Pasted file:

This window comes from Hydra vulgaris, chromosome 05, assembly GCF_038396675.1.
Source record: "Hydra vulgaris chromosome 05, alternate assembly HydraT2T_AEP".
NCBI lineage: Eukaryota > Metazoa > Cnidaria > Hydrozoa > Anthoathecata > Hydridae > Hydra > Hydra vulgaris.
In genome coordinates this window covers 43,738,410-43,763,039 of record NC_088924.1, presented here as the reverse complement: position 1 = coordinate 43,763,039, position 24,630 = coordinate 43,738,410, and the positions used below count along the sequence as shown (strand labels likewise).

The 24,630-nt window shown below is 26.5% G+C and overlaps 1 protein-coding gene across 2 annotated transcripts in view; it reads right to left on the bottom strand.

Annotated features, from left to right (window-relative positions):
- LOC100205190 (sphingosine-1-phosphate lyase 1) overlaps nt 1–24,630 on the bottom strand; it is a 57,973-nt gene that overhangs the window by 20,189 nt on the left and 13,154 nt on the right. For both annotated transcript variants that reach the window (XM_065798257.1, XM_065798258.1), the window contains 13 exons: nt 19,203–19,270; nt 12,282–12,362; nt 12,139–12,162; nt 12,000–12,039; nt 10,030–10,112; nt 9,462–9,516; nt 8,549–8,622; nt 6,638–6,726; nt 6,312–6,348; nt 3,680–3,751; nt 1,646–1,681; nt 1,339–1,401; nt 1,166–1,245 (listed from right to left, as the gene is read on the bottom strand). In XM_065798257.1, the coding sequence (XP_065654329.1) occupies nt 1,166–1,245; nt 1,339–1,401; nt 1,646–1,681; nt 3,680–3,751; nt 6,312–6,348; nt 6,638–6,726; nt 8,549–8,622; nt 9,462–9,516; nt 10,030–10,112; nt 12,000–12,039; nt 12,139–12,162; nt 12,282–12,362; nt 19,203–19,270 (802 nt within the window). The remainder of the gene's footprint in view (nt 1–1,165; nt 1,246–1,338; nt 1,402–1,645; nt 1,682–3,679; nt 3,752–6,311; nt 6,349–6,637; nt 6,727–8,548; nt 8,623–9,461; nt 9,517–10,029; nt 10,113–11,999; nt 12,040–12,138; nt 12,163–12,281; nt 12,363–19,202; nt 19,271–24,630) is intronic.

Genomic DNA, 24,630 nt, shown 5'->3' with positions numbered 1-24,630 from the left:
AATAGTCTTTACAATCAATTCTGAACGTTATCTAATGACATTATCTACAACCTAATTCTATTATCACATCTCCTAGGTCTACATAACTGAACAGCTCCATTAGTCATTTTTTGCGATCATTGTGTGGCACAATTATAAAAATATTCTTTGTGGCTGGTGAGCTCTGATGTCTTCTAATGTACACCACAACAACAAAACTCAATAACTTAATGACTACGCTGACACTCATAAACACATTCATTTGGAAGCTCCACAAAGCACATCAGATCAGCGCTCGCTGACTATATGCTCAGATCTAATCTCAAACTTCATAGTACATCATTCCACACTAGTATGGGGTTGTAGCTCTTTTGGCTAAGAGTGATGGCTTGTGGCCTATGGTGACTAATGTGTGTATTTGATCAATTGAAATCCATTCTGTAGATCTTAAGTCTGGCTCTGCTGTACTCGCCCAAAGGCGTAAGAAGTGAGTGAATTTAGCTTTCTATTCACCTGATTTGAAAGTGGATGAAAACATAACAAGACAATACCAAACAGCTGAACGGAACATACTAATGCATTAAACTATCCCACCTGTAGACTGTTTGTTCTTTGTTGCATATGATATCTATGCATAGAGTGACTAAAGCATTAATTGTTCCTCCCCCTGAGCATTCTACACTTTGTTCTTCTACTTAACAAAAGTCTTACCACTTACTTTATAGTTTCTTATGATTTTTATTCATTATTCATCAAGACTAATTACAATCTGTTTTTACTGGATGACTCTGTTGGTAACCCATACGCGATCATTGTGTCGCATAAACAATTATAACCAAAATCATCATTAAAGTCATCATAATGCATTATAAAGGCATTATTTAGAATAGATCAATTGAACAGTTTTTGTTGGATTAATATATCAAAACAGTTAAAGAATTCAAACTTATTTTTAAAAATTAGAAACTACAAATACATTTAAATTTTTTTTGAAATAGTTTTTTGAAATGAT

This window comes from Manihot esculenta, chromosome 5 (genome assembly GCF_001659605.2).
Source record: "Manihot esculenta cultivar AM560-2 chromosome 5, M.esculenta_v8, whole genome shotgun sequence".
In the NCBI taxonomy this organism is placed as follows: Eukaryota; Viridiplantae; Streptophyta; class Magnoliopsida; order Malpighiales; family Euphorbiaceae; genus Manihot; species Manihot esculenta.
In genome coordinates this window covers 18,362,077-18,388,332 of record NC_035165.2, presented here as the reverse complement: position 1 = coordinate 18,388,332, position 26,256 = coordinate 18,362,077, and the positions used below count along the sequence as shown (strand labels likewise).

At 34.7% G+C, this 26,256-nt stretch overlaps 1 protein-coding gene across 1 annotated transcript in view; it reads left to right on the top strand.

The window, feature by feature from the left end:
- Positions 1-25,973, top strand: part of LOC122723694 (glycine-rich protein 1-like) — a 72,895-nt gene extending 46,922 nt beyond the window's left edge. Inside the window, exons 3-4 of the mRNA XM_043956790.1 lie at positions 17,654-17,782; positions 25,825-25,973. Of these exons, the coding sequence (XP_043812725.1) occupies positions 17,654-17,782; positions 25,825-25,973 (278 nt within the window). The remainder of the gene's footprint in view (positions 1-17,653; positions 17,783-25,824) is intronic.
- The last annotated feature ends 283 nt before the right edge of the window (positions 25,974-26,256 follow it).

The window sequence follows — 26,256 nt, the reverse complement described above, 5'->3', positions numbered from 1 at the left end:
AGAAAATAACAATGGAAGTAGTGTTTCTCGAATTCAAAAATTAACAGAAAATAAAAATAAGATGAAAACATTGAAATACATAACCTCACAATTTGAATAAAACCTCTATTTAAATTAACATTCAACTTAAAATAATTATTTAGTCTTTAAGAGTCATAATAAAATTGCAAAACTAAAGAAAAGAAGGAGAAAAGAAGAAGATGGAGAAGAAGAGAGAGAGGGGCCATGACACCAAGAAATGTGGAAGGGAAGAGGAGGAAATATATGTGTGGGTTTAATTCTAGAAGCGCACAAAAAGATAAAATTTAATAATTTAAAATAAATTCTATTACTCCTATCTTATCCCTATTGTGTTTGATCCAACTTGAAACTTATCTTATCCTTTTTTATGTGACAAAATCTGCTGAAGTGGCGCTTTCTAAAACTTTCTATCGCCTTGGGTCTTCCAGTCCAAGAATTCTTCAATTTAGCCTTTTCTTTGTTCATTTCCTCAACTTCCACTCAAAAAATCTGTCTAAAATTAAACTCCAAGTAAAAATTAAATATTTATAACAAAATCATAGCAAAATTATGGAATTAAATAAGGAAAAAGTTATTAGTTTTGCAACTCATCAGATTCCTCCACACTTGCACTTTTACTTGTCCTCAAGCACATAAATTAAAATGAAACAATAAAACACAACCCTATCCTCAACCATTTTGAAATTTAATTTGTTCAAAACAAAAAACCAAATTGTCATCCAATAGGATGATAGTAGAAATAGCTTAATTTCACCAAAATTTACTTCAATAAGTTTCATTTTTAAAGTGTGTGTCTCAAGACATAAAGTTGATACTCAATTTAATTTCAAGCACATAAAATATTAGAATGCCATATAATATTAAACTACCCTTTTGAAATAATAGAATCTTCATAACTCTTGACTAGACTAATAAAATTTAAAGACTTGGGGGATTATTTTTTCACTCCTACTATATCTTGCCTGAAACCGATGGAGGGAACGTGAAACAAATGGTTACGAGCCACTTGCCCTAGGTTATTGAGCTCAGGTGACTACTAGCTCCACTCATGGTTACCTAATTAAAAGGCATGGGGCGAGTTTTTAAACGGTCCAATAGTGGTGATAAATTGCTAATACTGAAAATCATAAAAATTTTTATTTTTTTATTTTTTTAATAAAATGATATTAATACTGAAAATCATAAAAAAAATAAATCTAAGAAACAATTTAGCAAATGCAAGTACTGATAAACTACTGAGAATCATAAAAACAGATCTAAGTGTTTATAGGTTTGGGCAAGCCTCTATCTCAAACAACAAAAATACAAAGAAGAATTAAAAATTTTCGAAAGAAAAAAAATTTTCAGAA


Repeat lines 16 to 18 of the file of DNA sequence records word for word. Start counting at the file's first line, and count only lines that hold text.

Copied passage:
- Positions 1-25,973, top strand: part of LOC122723694 (glycine-rich protein 1-like) — a 72,895-nt gene extending 46,922 nt beyond the window's left edge. Inside the window, exons 3-4 of the mRNA XM_043956790.1 lie at positions 17,654-17,782; positions 25,825-25,973. Of these exons, the coding sequence (XP_043812725.1) occupies positions 17,654-17,782; positions 25,825-25,973 (278 nt within the window). The remainder of the gene's footprint in view (positions 1-17,653; positions 17,783-25,824) is intronic.
- The last annotated feature ends 283 nt before the right edge of the window (positions 25,974-26,256 follow it).

The window sequence follows — 26,256 nt, the reverse complement described above, 5'->3', positions numbered from 1 at the left end: